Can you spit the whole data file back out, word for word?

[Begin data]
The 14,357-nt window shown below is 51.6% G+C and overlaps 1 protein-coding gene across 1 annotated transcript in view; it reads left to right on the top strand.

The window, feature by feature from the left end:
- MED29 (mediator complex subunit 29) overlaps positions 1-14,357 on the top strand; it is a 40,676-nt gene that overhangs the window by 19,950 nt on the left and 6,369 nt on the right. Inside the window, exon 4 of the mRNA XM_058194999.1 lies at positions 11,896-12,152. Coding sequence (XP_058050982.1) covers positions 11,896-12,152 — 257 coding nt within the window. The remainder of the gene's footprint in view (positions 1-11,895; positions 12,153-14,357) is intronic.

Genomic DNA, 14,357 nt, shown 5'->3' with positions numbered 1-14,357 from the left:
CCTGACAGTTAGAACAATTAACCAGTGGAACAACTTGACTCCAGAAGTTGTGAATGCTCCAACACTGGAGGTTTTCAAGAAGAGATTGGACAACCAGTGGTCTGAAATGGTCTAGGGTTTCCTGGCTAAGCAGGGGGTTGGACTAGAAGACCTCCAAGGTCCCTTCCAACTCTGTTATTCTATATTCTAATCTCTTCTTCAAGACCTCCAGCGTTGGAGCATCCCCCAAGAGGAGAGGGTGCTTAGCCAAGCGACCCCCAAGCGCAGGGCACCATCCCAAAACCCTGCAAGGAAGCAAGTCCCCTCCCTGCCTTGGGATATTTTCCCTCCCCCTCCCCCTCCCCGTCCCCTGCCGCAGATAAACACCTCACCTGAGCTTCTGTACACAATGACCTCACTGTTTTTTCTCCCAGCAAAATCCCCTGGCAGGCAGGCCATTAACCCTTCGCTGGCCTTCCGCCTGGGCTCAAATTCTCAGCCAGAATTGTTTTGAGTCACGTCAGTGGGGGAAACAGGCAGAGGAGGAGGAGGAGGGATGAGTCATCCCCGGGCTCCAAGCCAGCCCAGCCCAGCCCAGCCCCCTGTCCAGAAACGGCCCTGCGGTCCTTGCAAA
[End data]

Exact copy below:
The 14,357-nt window shown below is 51.6% G+C and overlaps 1 protein-coding gene across 1 annotated transcript in view; it reads left to right on the top strand.

The window, feature by feature from the left end:
- MED29 (mediator complex subunit 29) overlaps positions 1-14,357 on the top strand; it is a 40,676-nt gene that overhangs the window by 19,950 nt on the left and 6,369 nt on the right. Inside the window, exon 4 of the mRNA XM_058194999.1 lies at positions 11,896-12,152. Coding sequence (XP_058050982.1) covers positions 11,896-12,152 — 257 coding nt within the window. The remainder of the gene's footprint in view (positions 1-11,895; positions 12,153-14,357) is intronic.

Genomic DNA, 14,357 nt, shown 5'->3' with positions numbered 1-14,357 from the left:
CCTGACAGTTAGAACAATTAACCAGTGGAACAACTTGACTCCAGAAGTTGTGAATGCTCCAACACTGGAGGTTTTCAAGAAGAGATTGGACAACCAGTGGTCTGAAATGGTCTAGGGTTTCCTGGCTAAGCAGGGGGTTGGACTAGAAGACCTCCAAGGTCCCTTCCAACTCTGTTATTCTATATTCTAATCTCTTCTTCAAGACCTCCAGCGTTGGAGCATCCCCCAAGAGGAGAGGGTGCTTAGCCAAGCGACCCCCAAGCGCAGGGCACCATCCCAAAACCCTGCAAGGAAGCAAGTCCCCTCCCTGCCTTGGGATATTTTCCCTCCCCCTCCCCCTCCCCGTCCCCTGCCGCAGATAAACACCTCACCTGAGCTTCTGTACACAATGACCTCACTGTTTTTTCTCCCAGCAAAATCCCCTGGCAGGCAGGCCATTAACCCTTCGCTGGCCTTCCGCCTGGGCTCAAATTCTCAGCCAGAATTGTTTTGAGTCACGTCAGTGGGGGAAACAGGCAGAGGAGGAGGAGGAGGGATGAGTCATCCCCGGGCTCCAAGCCAGCCCAGCCCAGCCCAGCCCCCTGTCCAGAAACGGCCCTGCGGTCCTTGCAAA